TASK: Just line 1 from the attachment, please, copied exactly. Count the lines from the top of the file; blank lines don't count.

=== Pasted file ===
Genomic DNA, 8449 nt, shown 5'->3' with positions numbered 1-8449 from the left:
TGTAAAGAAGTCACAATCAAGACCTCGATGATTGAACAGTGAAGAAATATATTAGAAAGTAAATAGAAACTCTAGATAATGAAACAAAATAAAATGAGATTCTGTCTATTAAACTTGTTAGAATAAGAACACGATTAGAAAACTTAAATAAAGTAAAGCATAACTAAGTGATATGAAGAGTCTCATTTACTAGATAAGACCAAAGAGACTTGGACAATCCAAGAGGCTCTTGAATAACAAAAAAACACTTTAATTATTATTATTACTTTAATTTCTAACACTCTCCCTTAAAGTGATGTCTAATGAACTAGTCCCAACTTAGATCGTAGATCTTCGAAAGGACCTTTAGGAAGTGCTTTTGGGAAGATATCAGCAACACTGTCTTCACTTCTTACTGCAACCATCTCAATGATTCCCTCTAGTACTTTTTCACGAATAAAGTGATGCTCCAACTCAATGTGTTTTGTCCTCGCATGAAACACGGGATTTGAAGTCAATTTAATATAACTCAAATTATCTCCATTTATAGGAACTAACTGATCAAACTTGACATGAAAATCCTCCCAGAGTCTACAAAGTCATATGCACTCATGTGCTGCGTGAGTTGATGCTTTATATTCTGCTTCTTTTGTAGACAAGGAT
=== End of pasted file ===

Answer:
Genomic DNA, 8449 nt, shown 5'->3' with positions numbered 1-8449 from the left: